by Mitch Kokai
Senior Political Analyst, John Locke Foundation
Harvard University this week urged the Supreme Court to reject a challenge to its affirmative action policies, but its brief is more likely to aggravate the conservative majority than pacify its well-documented hostility to race-conscious policies.
Students for Fair Admissions, the advocacy group behind the lawsuit, alleges that Harvard discriminates against Asian applicants, and their petition calls on the justices to demolish the legal foundations of affirmative action. Harvard urged the justices not to get involved, saying the petition doesn’t meet the Court’s usual criteria for taking cases. …
… Harvard’s response to the Students for Fair Admissions petition relies on the same cagey explanations that have fed criticism of the Court’s affirmative action precedents for decades. The university’s failure to correct those weaknesses bodes poorly for its odds of keeping the case out of the High Court.
One such example is Harvard’s description of a type of memo admissions officers regularly circulate to track the characteristics of the applicant pool. The plaintiffs allege these memos are one tool Harvard uses to engineer the racial make-up of each incoming class, a practice the Supreme Court has long forbidden. …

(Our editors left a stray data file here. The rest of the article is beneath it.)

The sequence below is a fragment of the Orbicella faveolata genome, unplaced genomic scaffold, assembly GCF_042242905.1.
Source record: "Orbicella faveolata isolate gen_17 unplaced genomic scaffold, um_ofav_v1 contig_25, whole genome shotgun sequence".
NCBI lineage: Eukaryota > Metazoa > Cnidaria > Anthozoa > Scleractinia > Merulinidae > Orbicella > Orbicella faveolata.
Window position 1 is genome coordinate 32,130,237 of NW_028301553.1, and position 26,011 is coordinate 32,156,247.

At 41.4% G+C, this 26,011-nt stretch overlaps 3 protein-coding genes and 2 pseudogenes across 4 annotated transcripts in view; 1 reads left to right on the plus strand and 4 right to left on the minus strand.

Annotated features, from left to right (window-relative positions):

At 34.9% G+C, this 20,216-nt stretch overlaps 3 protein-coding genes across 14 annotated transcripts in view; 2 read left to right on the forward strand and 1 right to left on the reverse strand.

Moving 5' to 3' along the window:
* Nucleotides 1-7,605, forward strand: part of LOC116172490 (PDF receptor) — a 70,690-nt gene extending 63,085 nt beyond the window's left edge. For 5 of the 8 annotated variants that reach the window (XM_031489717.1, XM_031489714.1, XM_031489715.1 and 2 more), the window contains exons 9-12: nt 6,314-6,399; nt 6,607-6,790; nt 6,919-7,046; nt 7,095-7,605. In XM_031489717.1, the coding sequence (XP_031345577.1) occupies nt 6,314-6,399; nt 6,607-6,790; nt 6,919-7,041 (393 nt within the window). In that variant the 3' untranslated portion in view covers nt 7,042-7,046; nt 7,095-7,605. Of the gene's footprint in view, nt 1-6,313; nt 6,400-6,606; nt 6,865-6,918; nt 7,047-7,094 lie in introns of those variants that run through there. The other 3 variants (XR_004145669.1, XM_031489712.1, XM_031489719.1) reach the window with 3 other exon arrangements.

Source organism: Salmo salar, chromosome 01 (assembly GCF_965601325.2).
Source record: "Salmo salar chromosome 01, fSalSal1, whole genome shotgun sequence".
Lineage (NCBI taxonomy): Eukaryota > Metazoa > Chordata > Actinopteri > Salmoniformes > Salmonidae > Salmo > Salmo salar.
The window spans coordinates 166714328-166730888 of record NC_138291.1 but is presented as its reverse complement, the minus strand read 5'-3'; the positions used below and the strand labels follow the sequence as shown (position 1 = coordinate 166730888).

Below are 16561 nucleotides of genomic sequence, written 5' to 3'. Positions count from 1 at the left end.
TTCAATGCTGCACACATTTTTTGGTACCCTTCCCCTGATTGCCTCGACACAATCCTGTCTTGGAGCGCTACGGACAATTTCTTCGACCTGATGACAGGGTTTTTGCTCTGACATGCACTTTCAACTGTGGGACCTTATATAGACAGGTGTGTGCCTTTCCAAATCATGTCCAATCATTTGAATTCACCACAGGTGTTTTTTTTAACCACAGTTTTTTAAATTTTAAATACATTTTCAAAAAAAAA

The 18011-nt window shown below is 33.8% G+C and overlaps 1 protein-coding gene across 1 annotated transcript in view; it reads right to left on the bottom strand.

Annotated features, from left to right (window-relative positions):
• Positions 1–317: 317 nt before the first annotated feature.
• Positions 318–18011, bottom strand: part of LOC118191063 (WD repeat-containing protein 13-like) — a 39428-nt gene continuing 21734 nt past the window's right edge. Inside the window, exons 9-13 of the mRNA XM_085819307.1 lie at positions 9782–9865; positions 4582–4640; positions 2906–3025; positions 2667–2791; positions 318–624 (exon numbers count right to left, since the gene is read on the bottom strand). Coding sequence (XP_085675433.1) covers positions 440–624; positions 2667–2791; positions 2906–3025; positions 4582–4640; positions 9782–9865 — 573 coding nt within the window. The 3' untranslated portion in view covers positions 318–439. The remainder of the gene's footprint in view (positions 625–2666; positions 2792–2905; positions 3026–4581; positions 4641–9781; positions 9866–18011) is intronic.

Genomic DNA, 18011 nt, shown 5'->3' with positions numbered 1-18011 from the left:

… “The information is not used to pursue racial quotas or balance,” Harvard’s brief says of the memos. “It may be used to recognize declines in representation of admitted students with certain characteristics, in which case the committee may give additional attention to applications from students with those characteristics to ensure they were fairly considered.”
In other words, Harvard says its admissions committee does not balance the incoming class based on race. It merely tracks all sorts of demographic information about applicants and responds as a body when it detects that a particular group is undergoing “declines in representation.” It’s the kind of thin and suspect distinction that has animated judicial critics of affirmative action for decades.